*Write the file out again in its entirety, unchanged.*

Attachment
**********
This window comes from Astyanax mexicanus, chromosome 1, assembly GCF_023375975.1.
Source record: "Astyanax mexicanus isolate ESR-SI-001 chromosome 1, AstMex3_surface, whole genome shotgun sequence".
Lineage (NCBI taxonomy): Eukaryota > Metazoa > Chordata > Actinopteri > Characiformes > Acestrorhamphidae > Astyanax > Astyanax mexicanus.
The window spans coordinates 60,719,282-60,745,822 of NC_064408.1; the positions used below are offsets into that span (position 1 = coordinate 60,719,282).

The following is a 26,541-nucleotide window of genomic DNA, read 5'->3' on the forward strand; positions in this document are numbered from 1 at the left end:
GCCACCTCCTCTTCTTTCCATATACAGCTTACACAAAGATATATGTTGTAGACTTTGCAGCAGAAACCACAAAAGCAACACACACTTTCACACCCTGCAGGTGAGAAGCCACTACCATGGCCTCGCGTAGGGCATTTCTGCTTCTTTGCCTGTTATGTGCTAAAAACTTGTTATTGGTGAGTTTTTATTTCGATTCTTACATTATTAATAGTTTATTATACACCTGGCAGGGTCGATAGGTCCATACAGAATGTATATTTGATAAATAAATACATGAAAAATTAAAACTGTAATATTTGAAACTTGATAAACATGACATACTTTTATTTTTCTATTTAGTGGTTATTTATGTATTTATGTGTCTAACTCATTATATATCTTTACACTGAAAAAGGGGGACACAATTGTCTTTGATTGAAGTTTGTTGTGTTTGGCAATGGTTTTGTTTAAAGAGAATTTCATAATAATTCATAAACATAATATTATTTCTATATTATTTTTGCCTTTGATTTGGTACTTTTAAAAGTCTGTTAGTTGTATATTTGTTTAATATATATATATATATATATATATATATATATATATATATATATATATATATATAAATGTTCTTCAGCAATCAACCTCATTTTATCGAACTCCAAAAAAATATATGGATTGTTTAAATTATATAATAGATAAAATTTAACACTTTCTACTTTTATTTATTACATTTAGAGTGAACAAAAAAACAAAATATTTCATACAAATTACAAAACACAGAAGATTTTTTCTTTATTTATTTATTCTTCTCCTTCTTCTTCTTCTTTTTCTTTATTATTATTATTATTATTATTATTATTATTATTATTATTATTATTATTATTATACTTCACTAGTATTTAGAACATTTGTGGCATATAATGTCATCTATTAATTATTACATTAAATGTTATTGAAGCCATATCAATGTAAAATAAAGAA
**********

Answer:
This window comes from Astyanax mexicanus, chromosome 1, assembly GCF_023375975.1.
Source record: "Astyanax mexicanus isolate ESR-SI-001 chromosome 1, AstMex3_surface, whole genome shotgun sequence".
Lineage (NCBI taxonomy): Eukaryota > Metazoa > Chordata > Actinopteri > Characiformes > Acestrorhamphidae > Astyanax > Astyanax mexicanus.
The window spans coordinates 60,719,282-60,745,822 of NC_064408.1; the positions used below are offsets into that span (position 1 = coordinate 60,719,282).

The following is a 26,541-nucleotide window of genomic DNA, read 5'->3' on the forward strand; positions in this document are numbered from 1 at the left end:
GCCACCTCCTCTTCTTTCCATATACAGCTTACACAAAGATATATGTTGTAGACTTTGCAGCAGAAACCACAAAAGCAACACACACTTTCACACCCTGCAGGTGAGAAGCCACTACCATGGCCTCGCGTAGGGCATTTCTGCTTCTTTGCCTGTTATGTGCTAAAAACTTGTTATTGGTGAGTTTTTATTTCGATTCTTACATTATTAATAGTTTATTATACACCTGGCAGGGTCGATAGGTCCATACAGAATGTATATTTGATAAATAAATACATGAAAAATTAAAACTGTAATATTTGAAACTTGATAAACATGACATACTTTTATTTTTCTATTTAGTGGTTATTTATGTATTTATGTGTCTAACTCATTATATATCTTTACACTGAAAAAGGGGGACACAATTGTCTTTGATTGAAGTTTGTTGTGTTTGGCAATGGTTTTGTTTAAAGAGAATTTCATAATAATTCATAAACATAATATTATTTCTATATTATTTTTGCCTTTGATTTGGTACTTTTAAAAGTCTGTTAGTTGTATATTTGTTTAATATATATATATATATATATATATATATATATATATATATATATATATATATATAAATGTTCTTCAGCAATCAACCTCATTTTATCGAACTCCAAAAAAATATATGGATTGTTTAAATTATATAATAGATAAAATTTAACACTTTCTACTTTTATTTATTACATTTAGAGTGAACAAAAAAACAAAATATTTCATACAAATTACAAAACACAGAAGATTTTTTCTTTATTTATTTATTCTTCTCCTTCTTCTTCTTCTTTTTCTTTATTATTATTATTATTATTATTATTATTATTATTATTATTATTATTATTATTATACTTCACTAGTATTTAGAACATTTGTGGCATATAATGTCATCTATTAATTATTACATTAAATGTTATTGAAGCCATATCAATGTAAAATAAAGAA